Did you know there is a situation covered in the rules of golf in which a player could lose a ball without incurring a penalty? Normally a “lost ball” would mean that the player would have to replay a new ball from the spot in which the original ball was lost, under penalty of one stroke. So if one hits a shot (1), then loses the ball (1 penalty stroke), then hits the dropped ball (3), the stroke total from that point would be three. This is not a fun situation and can be a score-wrecker!
Abnormal Ground Conditions
A lost ball in “abnormal ground conditions” however, would mean the player could drop a ball one club length from the nearest point of relief from the abnormal condition, without penalty.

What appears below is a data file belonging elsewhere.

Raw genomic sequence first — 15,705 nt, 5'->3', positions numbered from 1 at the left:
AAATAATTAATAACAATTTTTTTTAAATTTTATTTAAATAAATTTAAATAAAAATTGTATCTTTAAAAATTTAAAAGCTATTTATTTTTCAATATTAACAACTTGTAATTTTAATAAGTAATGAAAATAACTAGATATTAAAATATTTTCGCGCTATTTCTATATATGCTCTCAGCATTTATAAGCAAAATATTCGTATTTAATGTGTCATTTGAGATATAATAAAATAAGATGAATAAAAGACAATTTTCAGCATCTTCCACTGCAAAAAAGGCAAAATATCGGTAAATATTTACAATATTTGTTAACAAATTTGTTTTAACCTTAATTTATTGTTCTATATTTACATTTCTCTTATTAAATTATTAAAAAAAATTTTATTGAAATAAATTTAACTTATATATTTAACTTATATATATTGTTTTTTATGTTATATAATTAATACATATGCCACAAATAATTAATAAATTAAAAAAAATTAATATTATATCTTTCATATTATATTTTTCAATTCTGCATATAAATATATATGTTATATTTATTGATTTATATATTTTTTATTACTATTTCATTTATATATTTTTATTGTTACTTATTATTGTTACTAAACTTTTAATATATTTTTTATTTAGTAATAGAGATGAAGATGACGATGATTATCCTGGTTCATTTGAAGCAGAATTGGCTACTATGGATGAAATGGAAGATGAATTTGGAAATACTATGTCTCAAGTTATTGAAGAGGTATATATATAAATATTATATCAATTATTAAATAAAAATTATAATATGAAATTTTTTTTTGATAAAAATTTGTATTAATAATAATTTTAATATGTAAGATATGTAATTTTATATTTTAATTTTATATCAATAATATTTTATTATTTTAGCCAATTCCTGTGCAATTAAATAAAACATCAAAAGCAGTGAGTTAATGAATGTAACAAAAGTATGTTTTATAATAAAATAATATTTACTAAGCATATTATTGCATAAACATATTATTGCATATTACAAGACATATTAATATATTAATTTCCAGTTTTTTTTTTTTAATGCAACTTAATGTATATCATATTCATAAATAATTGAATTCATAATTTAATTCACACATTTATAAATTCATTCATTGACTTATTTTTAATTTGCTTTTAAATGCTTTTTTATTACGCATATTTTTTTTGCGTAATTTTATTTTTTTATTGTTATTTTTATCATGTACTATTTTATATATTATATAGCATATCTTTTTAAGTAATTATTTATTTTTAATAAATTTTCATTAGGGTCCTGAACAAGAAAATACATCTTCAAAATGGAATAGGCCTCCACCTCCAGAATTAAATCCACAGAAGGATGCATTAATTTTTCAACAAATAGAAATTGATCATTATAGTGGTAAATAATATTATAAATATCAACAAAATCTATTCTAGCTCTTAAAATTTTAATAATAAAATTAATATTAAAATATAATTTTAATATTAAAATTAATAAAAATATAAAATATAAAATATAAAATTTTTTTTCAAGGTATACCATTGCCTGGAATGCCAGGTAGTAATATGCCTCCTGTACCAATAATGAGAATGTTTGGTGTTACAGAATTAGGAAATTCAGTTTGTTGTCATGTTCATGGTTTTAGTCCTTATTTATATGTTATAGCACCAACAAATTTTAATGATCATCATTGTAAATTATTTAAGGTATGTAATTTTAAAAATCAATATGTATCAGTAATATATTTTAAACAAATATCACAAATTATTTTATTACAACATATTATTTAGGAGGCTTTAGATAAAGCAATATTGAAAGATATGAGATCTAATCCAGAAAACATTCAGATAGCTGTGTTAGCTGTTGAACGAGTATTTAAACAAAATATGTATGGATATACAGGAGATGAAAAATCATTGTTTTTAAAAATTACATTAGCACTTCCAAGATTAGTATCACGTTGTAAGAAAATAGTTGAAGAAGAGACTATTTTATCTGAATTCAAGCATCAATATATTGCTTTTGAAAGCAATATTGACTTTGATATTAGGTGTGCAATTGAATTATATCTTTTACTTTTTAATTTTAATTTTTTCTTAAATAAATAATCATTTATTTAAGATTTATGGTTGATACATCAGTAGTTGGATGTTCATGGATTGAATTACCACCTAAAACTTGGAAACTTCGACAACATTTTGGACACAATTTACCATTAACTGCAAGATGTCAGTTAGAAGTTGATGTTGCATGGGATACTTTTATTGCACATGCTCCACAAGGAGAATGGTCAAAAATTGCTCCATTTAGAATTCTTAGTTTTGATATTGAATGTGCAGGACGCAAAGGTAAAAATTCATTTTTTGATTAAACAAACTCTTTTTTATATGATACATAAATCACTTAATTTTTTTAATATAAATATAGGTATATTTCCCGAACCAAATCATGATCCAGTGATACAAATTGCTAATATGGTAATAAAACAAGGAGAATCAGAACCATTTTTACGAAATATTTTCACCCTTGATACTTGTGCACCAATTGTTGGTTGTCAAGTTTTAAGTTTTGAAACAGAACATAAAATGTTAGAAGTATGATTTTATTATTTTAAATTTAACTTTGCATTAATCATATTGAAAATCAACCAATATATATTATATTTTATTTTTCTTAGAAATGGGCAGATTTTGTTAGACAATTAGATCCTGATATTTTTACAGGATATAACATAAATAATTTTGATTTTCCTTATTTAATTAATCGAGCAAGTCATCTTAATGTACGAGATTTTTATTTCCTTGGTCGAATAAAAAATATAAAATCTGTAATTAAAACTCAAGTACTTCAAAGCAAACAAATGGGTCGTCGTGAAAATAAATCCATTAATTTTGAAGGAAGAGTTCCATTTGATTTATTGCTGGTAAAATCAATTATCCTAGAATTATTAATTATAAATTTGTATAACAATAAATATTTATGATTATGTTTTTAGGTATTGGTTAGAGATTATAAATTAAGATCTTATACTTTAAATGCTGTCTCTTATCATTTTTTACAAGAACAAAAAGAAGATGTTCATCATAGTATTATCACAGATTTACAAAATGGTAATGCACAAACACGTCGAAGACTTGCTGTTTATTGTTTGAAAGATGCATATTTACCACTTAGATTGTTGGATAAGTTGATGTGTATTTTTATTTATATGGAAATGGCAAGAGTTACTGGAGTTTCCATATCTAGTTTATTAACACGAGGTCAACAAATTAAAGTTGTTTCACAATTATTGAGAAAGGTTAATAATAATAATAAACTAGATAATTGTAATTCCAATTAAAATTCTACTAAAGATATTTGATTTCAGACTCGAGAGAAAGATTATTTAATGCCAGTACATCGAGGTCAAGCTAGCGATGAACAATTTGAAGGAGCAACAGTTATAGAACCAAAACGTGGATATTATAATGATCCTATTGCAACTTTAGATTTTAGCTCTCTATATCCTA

So what is an abnormal condition? An “abnormal ground condition” is any casual water, ground under repair or hole, cast or runway on the course made by a burrowing animal, a reptile or a bird.
In order for the free drop to be legal, the player(s) must be absolutely certain that the ball is in the abnormal ground condition. If there is any doubt the free drop would not apply and a likely stroke and distance penalty would be in order, unless the ball went into a hazard. In that case another set of rules regarding hazards comes into play.
In short, a player may be entitled to a free drop one club from the point in which a lost ball entered an abnormal ground condition. Such a condition might be an area of the course which is under repair like an area being re-sodded. Another example might be a flooded low point of a fairway with standing water. A third could be an area which the ball disappeared into a burrowing animal track or hole.
Once again though, the player(s) must be 100% certain the ball was lost in the abnormal conditions, and nowhere else.
Knowing the rules can save you strokes!